The Polish geological research on King George Island, South Shetland Islands (West Antarctica), during the two past decades (1977-1996) included: stratigraphy, radiometric dating, petrology and geochemistry, sedimentology and palaeoenvironmental studies, volcanology, tectonics, structural geology, Quaternary geology, paleobotany and palaeozoology. The major scientific achievements were: (1) the establishment of formal lithostratigraphic standards for radiometrically-dated Upper Cretaceous through Tertiary magmatic rock sequences and intercalated sediments; (2) the discovery of four Tertiary glaciations and three interglacials, spanning some 30 Ma from Early/Middle Eocene through Early Miocene; (3) the discovery and systematic elaboration of rich terrestrial and marine biota of Late Cretaceous through Early Miocene ages; (4) the reconstruction of changing Late Cretaceous and Tertiary terrestrial and marine palaeoenvironments in a mobile volcanic-arc setting; (5) the determination of age and structural evolution of the island's two Quaternary volcanoes; (6) the reconstruction of the Late Cretaceous through Recent evolution stages of the South Shetland magmatic arc and its backarc Bransfield Basin and Rift, based on tectonic and structural studies.
In 2015 an important part of the official evaluation of Polish scientific journals was left to experts’ judgement. In this paper we try to establish which observable factors (with available data) are closely related to the outcome of experts’ evaluation of Polish journals in economic sciences. Using the multiple regression statistical model we show that only 5 variables (out of 17) significantly explain almost 50% of the empirical variance of the experts’ evaluation. The determinants of particular interest, not entering the formal criteria and not related to the impact on global science, are: the number of citations mainly in Polish journals and the affiliation with the Polish Academy of Sciences.
This article analyses the relationship between the Court of Justice and other international jurisdictions. In particular, it addresses the following question: To what extent is the Court of Justice ready to accept that some aspects of EU law are subject to the jurisdiction of an international body? The answer to this question requires analysis of the precise scope of the principle of autonomy of EU law as this principle could potentially constitute grounds on the basis of which the Court of Justice excludes the transfer of judicial competences to external bodies. For this reason, the article refers to the most important decisions in the field: Opinions 1/91 and 1/92, Opinion 1/09, Opinion 2/13, judgment in C-146/13 Spain v. Parliament and Council and judgment in C-284/14 Achmea. It also discusses the consequences of the application of Article 344 TFEU.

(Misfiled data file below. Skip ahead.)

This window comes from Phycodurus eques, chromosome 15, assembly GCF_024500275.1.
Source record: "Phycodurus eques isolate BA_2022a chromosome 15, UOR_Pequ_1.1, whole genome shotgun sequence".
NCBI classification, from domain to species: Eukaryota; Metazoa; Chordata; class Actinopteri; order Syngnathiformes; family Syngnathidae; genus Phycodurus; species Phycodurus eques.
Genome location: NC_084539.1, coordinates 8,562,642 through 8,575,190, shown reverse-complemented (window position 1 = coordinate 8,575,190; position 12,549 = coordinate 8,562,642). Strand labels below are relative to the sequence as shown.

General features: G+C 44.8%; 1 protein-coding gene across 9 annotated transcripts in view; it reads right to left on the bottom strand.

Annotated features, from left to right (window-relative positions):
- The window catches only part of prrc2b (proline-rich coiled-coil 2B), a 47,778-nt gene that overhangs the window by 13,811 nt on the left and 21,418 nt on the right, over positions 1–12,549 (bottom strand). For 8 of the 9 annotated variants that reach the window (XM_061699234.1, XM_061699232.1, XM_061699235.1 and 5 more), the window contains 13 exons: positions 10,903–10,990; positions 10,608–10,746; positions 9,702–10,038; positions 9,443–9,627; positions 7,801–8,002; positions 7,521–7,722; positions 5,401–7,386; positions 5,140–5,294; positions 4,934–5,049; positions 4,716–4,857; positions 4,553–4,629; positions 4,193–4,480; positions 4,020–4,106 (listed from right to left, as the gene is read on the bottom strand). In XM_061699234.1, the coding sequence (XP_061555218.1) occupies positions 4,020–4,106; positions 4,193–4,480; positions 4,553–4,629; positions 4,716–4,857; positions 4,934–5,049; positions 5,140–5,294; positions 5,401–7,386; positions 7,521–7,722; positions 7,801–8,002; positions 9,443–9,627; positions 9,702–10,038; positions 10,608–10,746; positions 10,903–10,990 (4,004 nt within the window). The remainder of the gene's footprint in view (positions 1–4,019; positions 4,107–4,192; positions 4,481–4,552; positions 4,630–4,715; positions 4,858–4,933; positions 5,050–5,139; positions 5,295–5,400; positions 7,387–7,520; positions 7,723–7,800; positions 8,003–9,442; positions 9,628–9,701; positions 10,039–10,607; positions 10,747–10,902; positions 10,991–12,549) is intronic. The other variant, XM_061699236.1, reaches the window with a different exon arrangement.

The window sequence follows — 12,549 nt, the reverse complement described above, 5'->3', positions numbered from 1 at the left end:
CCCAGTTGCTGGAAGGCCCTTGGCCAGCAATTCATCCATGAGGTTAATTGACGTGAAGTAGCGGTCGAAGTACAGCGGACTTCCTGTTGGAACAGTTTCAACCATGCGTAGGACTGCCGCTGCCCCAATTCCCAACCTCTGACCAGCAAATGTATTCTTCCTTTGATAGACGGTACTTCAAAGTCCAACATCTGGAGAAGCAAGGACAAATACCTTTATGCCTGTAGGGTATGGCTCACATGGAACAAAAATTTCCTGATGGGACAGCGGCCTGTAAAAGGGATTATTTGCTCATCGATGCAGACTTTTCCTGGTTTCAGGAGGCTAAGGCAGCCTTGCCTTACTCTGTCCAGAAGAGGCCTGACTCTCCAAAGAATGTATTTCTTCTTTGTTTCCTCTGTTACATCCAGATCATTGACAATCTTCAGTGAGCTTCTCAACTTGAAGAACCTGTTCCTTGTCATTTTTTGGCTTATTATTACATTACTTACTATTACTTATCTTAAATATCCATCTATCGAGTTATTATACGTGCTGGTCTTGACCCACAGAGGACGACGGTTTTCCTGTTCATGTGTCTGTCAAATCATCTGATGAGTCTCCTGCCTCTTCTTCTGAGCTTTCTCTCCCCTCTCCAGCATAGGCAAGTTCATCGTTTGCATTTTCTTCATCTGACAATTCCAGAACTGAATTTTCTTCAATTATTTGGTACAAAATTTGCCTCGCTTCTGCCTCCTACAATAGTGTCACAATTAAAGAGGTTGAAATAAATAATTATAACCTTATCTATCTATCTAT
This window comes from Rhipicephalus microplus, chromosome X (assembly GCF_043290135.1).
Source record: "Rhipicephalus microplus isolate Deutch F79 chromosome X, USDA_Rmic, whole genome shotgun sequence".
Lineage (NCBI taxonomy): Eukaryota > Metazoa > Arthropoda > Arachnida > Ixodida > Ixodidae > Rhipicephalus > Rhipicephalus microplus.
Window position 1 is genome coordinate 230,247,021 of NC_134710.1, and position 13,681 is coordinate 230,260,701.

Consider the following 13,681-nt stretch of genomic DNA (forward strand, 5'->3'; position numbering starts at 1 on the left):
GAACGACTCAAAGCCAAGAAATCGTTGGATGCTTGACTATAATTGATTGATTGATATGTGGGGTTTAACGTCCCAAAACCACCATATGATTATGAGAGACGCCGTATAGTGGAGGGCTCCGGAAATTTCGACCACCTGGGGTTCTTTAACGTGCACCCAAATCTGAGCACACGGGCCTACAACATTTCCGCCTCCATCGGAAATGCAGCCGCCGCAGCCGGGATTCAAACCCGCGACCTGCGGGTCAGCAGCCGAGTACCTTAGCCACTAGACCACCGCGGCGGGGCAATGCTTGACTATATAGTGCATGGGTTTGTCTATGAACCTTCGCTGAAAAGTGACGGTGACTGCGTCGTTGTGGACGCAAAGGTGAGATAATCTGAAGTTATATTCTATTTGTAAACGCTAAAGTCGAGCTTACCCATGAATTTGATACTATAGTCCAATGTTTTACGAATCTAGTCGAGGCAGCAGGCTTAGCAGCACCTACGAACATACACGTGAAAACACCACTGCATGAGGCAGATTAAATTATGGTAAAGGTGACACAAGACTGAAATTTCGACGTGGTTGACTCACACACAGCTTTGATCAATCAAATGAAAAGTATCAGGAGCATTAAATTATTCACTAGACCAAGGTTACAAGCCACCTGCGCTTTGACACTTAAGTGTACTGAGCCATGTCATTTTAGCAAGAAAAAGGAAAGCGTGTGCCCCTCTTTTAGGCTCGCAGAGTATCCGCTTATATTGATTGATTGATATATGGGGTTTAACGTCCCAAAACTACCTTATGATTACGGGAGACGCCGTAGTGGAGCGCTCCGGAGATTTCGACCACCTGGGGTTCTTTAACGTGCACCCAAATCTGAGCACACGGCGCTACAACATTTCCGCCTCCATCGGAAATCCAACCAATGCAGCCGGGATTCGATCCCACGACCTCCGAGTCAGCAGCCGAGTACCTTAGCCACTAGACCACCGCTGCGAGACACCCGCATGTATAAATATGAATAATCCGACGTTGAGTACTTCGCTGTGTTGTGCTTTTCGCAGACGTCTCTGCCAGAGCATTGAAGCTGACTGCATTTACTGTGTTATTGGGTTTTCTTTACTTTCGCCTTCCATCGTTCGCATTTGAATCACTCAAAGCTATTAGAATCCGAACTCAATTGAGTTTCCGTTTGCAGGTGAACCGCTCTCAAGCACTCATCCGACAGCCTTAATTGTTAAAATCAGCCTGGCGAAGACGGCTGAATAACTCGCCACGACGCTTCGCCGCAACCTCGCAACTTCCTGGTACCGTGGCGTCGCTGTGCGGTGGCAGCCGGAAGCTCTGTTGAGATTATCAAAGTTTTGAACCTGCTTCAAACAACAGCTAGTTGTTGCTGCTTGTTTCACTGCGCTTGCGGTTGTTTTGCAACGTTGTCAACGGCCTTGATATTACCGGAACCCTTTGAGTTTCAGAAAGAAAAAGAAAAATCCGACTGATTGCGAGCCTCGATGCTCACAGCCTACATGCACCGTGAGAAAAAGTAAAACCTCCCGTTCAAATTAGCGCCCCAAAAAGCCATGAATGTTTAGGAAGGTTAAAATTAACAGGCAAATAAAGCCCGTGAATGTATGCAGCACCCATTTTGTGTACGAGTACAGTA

The aim of the paper is to assess the feminist potential of political liberalism, as the latter was defined by Charles Larmore and John Rawls. The analysis focuses on liberal feminism to determine whether it would be more convincing if it became politico-liberal feminism. This problem is addressed with reference to two authors – Martha C. Nussbaum and Susan Moller Okin – the former being an advocate and the latter a critic of the liberal feminism and political liberalism merger. It is argued that Okin’s worries about this combination are justified. However, the conclusion is that Okin’s criticism emphasises the necessity and possibility of the revision of political liberalism – as a possible background of liberal feminism and a general orientation in political philosophy.
This work is focused on the references to hiding, withdrawing and searching for townsmen hoards in modern times, found in the town records of Wągrowiec. Information on accidental finds of modern coin hoards in the nineteenth century and the first half of the twentieth century has also been included, as well as supplemental data regarding the most recent coin mass finds in Wągrowiec.